Welfare Reform That Works: Explaining the Welfare Caseload Decline, 1996 – 2000

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Perhaps the single biggest success of welfarereform has been the significant reduction in caseloads.Since passage of the Personal Responsibilityand Work Opportunity Act of 1996, the numberof people receiving federal cash welfare paymentshas dropped by roughly 58 percent. Moreover,that reduction in caseload has been accomplishedwithout causing undue hardship for former welfarerecipients. Indeed, poverty rates, including thechildhood poverty rate, have declined along withwelfare caseloads.

However, the reason for the caseload decline continuesto be the subject of heated debate. Someobservers suggest that the success in moving individualsoff welfare has little to do with welfare reformitself but results from the economic boom of the late1990s. Others suggest that state experimentationand policies, including sanctions and benefit levels,are the primary reason for declining rolls.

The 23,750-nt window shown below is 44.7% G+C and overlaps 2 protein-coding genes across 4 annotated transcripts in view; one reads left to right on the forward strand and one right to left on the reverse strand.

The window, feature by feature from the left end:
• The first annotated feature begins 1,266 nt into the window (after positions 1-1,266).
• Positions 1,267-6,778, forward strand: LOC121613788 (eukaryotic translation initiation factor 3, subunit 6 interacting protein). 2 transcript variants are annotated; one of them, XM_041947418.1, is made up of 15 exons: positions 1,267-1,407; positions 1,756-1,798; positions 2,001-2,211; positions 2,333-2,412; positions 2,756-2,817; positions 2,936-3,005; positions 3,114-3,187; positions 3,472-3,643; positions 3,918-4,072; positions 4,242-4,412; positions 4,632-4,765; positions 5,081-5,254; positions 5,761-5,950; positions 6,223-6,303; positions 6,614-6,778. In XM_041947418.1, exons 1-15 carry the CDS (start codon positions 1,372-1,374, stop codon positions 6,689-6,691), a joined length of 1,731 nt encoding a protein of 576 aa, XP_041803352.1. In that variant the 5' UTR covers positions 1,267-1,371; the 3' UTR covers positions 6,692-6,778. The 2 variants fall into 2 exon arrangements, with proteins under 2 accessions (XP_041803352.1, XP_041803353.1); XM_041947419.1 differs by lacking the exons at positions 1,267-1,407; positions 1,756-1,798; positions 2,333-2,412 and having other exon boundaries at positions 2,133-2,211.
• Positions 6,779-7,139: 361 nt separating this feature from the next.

Different states have pursued different policiesand achieved different degrees of success inreducing welfare rolls. Previous academic studieshave suggested that the variation in policies hasa significant impact on the level of reduction inwelfare receipt. This study builds on that previouswork by conducting a regression analysis ofcaseload reduction between 1996 and 2000 on astate-by-state basis. The study looks at a numberof factors, including economic growth, sanctions,and benefit levels, and concludes that economicgrowth had little impact on reducing welfarerolls. Instead, states with the strongest sanctionsand lowest benefit levels had the most successin reducing their caseloads.

Michael J. New

Michael J. New, a Ph.D. candidate at Stanford University, was a data analyst and research assistant at the Cato Institute in 2001.